thinking like a customer

thinking like a customer

Three Levels of Customer Purpose

By on January 6, 2010

Thus, the task is not so much to see what no one yet has seen, but to think what nobody yet has thought about that which everybody sees. --Arthur Schopenhauer.

Too often, in our businesses, we lapse into cruise control. We get away from the core value of being customer-centered and what was once our purpose loses its vibrancy. There are three levels of purpose that define how we relate to customers. Freshness and growth, however, happen only at the second and third levels.

Decisions_medLevel 1 is the basic, transactional level. It is necessary, of course, for survival, but not sufficient for growth. Think of it as embodying what Ted Levitt wrote almost 50 years ago, that the “purpose (of a business) is to get and keep a customer.” (Marketing Imagination). In fairness, at the time that he put forth that concept, most executives would have answered that the purpose was “to make a profit.” Level 1 represents what happens when an employee delivers “good service” (friendly, helpful, etc.) in a typical buyer-seller event. But, if we are not mindful, it’s too easy to become immune to our experiences and fall into a rut, believing this is all we need to accomplish.

Level 2 is embodied by a “solutions” approach. This is how Levitt described it in his HBR article "Marketing Myopia": “Customers don’t want a quarter-inch drill. They want a quarter-inch hole.” Activities at this stage are operational and enhance our purpose well beyond the actions of pleasant employees offering an expected level of service. It is more customer-centered because it causes us to define the corporate purpose in terms of value to the customer rather than the product we currently sell. It is much better because it involves evaluating every touch-point in our processes to look for improvements that the customer will notice and appreciate.

Level 3 is transformational. At this stage, organizations have created a system that hones their capability to develop complete attentiveness to the customer. It provides a way for truth to emerge. It is based on design thinking, which makes us attentive, like a good designer and helps us “discard pre-existing ideas.” (Milton Glaser, Drawing is Thinking) It will help us to connect seemingly unrelated ideas or processes. As in design, we become deeply aware, or conscious of, what we are looking at only through the mechanism of trying to “draw it.” Ambiguity in business disappears because it clears the mind of all the clutter and lets us focus on what the customer will value. It is the nexus that positions customers at the center of a situation or process and connects them with our business as a whole.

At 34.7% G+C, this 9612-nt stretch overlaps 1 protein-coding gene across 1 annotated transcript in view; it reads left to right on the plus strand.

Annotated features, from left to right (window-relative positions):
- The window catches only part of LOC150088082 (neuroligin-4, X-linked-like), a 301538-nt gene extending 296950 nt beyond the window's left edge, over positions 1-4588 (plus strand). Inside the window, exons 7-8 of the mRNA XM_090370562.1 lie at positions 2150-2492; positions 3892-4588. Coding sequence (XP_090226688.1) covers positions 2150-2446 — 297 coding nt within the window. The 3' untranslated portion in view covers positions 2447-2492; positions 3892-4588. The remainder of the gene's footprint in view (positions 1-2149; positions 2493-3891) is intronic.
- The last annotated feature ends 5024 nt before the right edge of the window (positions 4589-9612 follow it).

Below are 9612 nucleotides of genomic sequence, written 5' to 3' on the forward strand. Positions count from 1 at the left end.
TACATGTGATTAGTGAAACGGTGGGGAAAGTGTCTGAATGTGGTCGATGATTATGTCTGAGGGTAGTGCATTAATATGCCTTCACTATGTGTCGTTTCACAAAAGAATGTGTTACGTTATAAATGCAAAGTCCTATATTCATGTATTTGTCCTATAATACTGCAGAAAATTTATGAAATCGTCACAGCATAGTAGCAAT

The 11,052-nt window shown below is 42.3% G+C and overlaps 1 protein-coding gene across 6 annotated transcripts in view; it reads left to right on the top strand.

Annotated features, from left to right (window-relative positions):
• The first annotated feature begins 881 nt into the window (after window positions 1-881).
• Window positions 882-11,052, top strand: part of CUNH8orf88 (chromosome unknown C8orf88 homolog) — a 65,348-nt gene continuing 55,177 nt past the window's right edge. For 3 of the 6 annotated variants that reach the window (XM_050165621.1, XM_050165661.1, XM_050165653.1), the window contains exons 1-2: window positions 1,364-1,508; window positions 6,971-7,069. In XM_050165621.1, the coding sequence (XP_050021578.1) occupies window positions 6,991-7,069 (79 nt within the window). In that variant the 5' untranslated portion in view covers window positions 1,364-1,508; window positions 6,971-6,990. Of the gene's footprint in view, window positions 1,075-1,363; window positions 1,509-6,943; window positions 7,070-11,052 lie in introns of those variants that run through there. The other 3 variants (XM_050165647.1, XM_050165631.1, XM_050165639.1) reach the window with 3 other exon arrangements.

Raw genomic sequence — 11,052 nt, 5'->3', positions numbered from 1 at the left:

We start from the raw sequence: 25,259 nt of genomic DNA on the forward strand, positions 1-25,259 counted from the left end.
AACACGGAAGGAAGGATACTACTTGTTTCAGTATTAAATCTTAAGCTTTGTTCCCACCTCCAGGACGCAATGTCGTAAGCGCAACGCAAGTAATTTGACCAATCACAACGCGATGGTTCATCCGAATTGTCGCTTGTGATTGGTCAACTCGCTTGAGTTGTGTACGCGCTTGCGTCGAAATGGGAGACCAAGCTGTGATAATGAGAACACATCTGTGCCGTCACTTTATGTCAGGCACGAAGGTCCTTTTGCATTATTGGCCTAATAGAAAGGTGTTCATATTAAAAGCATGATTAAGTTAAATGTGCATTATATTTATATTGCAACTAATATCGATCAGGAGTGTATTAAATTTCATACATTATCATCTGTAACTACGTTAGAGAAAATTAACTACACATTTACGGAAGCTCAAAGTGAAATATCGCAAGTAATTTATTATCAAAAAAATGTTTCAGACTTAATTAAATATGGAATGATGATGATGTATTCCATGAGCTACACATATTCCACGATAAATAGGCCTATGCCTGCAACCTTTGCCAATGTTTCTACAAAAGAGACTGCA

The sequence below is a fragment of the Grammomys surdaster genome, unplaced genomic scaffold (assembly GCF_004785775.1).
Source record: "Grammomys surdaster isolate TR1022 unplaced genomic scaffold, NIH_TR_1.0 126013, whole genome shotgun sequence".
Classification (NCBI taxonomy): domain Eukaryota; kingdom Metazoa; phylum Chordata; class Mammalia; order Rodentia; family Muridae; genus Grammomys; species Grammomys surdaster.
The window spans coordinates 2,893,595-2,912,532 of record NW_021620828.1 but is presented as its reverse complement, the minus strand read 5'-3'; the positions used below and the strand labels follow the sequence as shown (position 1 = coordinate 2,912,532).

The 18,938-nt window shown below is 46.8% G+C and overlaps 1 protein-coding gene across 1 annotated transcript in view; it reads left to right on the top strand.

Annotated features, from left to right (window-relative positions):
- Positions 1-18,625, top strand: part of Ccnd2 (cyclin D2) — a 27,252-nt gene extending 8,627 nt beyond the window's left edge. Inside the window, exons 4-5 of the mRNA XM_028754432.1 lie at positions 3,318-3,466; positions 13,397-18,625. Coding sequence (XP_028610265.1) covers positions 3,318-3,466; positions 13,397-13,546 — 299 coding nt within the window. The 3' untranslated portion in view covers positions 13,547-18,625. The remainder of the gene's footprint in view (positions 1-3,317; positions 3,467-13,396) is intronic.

This culture of “thinking what no one has thought about what everybody sees” is the essence of Level 3 behavior and will lead organizations to rise above the complacency with their everyday experiences. It is strategic, because working at this stage, as Glaser says, “moves the mind” to structure a new reality for customers. Level 3 attentiveness to the customer, like design, contains “the energy of its maker.” It generates success because it is grounded in the philosophy that the customer completes the work we are doing. Naturally, when organizations navigate to this way of thinking, they heighten customer loyalty because this approach differentiates them in the eyes of their customers.

The activities and thinking that take place at Level 3 create a new type of passion that radiates customer-centricity. The drive to Level 3 is the most purposeful goal of any organization. In design, Glaser says, “The task is to understand what we are looking at” and the same techniques apply to help us view our businesses in the context of what the customer is thinking. Level 3 frees up learning through movement and experience to generate a fresh, attentive view of how our products and services impact our customers. The result is a wholeness that the customer experiences and values.


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